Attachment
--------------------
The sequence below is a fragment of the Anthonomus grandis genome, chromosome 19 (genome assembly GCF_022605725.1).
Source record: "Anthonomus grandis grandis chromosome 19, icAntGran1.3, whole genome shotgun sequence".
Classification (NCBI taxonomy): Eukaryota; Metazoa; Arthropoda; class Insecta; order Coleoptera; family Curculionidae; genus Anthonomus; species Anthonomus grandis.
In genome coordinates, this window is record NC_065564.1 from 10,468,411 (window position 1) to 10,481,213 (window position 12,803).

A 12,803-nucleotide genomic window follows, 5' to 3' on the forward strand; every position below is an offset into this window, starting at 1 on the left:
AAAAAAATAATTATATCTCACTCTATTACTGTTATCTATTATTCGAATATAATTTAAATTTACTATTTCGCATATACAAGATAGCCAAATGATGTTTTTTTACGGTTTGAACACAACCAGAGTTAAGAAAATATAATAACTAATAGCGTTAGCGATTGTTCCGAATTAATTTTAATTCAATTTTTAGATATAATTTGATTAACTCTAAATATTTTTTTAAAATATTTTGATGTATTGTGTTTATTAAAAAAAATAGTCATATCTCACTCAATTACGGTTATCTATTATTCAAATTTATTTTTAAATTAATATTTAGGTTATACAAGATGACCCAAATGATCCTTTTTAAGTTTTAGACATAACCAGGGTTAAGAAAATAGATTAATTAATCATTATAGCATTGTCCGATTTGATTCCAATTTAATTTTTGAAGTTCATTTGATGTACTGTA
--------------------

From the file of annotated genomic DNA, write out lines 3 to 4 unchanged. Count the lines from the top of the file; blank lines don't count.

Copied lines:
Classification (NCBI taxonomy): Eukaryota; Metazoa; Arthropoda; class Insecta; order Coleoptera; family Curculionidae; genus Anthonomus; species Anthonomus grandis.
In genome coordinates, this window is record NC_065564.1 from 10,468,411 (window position 1) to 10,481,213 (window position 12,803).